The musical note fix makes the biggest difference to the overall experience. In the original game, collecting musical notes in some of the later worlds could prove incredibly frustrating thanks to some pretty devious platforming segments that felt like insta-death moments (I’m looking at you, Rusty Bucket Bay!).
Apparently, this was how it was meant to work in the original N64 version, but hardware limitations at the time prevented the development team from implementing a system that could keep track of the current number of notes across multiple worlds. Regardless, this change doesn’t dumbs down the game, and rather it just streamlines it. It is ideal for those of us who have since grown up and taken on a number of life commitments in the process.
Beauty is in the eye of the beholder
The re-release’s enhanced visuals aren’t groundbreakingly different, but they do impact the gameplay funnily enough. The increased draw distance means that areas and items are visible from much farther afield. It’s unknown whether Rare originally intended to limit the player’s view to encourage exploration or whether this was a hardware limitation, but ultimately I don’t think it really matters. If you see something of interest, you’re going to go take a peek at it, not to mention that those who played the original multiple times probably know exactly where everything is anyway.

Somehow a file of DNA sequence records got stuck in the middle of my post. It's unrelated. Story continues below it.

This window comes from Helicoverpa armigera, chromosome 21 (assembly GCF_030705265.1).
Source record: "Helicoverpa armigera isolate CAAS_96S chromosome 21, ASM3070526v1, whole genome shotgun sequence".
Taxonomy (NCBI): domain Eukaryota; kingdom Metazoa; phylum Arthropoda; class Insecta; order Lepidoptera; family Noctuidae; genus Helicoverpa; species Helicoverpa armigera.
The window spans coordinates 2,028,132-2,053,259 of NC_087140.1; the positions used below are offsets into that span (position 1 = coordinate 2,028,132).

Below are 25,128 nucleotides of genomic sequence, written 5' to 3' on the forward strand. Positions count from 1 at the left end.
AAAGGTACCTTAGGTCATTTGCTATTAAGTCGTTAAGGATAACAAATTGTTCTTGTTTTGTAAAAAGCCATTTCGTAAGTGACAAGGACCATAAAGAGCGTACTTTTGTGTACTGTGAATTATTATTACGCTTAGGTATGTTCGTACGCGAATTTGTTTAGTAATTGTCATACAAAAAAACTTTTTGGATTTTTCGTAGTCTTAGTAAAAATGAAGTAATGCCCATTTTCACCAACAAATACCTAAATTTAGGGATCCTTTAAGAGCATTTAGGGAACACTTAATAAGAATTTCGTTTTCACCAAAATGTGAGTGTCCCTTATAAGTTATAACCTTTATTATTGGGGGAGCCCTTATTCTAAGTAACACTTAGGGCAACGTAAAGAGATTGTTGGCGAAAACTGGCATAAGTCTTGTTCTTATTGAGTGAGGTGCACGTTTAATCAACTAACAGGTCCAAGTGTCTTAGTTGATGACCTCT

The fact that the Xbox 360 version haven’t been drastically overhauled from a visual standpoint goes to show just how well the original graphics have aged. I’ve been playing the N64 version in tandem with my Xbox One game – mainly so I can refresh my memory ahead of the stream, but also because I don’t have a game save on my EverDrive 64 cartridge yet – and it’s remarkable how well it holds up against the newer edition. Of course, I should mention that I’m playing it on a CRT TV using an RGB-modded N64; plug that system into an LCD TV and suddenly it’s a stretched, blurry and dull mess.
If you’re not used to the blocky, low-poly visuals of early 3D games, then you may think that Banjo-Kazooie looks primitive, especially when you compare it alongside modern games. That said, the colourful and vibrant cartoon-style visuals have certainly aged much better than virtually all of the N64’s more “realistic” offerings.